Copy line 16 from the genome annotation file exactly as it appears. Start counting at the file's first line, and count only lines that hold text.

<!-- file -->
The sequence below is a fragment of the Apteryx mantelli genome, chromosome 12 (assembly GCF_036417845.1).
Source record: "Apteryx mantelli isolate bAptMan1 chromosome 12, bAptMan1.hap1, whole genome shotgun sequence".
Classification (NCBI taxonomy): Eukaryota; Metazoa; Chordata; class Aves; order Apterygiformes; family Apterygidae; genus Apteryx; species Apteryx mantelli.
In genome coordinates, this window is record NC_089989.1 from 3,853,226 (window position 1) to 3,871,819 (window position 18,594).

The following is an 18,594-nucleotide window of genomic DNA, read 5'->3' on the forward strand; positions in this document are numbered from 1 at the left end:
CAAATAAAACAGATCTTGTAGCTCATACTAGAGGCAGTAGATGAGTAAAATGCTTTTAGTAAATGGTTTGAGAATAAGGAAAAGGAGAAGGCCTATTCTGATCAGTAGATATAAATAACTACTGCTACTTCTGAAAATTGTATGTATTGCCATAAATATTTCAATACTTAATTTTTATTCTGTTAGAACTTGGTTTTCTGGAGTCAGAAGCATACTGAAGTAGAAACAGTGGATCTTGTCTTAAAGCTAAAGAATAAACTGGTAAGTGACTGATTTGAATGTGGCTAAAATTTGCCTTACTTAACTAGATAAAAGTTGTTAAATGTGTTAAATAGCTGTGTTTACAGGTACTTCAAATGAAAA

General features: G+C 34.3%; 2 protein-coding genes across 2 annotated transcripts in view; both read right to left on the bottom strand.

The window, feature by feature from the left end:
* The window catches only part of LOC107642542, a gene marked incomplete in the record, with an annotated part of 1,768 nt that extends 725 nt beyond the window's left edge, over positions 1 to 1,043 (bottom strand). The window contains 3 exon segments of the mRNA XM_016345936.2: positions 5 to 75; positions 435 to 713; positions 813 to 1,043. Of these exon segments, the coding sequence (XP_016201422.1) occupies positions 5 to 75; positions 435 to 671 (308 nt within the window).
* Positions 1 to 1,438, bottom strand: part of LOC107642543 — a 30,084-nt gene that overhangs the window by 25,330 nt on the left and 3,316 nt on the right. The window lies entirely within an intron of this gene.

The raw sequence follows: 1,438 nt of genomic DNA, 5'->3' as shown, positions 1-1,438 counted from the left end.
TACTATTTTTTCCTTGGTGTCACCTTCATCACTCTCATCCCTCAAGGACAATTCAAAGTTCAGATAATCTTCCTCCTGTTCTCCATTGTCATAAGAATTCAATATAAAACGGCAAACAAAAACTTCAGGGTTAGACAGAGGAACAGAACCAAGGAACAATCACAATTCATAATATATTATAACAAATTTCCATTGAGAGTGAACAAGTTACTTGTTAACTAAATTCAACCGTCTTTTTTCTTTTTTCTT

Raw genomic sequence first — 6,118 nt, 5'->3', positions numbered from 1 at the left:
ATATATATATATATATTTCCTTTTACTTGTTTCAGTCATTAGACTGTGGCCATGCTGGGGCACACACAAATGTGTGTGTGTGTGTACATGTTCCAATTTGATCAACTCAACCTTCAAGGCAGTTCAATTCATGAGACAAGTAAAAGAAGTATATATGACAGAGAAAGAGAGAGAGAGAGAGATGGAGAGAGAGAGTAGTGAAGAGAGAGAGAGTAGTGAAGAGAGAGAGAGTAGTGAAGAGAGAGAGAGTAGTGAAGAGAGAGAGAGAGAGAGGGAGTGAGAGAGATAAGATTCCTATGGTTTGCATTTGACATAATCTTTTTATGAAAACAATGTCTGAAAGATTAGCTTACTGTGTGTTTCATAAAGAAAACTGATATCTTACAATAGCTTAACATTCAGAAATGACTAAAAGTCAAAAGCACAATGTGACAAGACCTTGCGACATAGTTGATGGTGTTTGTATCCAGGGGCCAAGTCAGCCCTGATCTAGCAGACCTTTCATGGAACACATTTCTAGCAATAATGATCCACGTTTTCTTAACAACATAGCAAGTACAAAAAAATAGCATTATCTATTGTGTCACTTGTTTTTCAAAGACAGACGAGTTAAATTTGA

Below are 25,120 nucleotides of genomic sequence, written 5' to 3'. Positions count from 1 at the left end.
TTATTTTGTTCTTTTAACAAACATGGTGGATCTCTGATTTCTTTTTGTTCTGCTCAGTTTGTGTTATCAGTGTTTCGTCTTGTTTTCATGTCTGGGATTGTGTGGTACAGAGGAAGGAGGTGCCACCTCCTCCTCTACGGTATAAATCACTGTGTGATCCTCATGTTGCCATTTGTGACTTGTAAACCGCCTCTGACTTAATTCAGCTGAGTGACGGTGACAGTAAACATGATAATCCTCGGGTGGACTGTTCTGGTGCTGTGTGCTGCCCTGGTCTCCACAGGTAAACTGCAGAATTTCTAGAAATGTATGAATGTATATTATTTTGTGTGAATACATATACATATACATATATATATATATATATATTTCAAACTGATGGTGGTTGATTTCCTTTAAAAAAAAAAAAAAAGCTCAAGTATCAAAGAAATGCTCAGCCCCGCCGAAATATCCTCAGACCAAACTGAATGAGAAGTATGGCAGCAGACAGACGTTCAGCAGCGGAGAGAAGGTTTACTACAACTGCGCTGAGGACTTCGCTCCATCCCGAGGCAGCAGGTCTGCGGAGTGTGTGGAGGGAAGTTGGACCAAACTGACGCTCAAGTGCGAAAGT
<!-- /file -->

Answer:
TTATTTTGTTCTTTTAACAAACATGGTGGATCTCTGATTTCTTTTTGTTCTGCTCAGTTTGTGTTATCAGTGTTTCGTCTTGTTTTCATGTCTGGGATTGTGTGGTACAGAGGAAGGAGGTGCCACCTCCTCCTCTACGGTATAAATCACTGTGTGATCCTCATGTTGCCATTTGTGACTTGTAAACCGCCTCTGACTTAATTCAGCTGAGTGACGGTGACAGTAAACATGATAATCCTCGGGTGGACTGTTCTGGTGCTGTGTGCTGCCCTGGTCTCCACAGGTAAACTGCAGAATTTCTAGAAATGTATGAATGTATATTATTTTGTGTGAATACATATACATATACATATATATATATATATATATTTCAAACTGATGGTGGTTGATTTCCTTTAAAAAAAAAAAAAAAGCTCAAGTATCAAAGAAATGCTCAGCCCCGCCGAAATATCCTCAGACCAAACTGAATGAGAAGTATGGCAGCAGACAGACGTTCAGCAGCGGAGAGAAGGTTTACTACAACTGCGCTGAGGACTTCGCTCCATCCCGAGGCAGCAGGTCTGCGGAGTGTGTGGAGGGAAGTTGGACCAAACTGACGCTCAAGTGCGAAAGT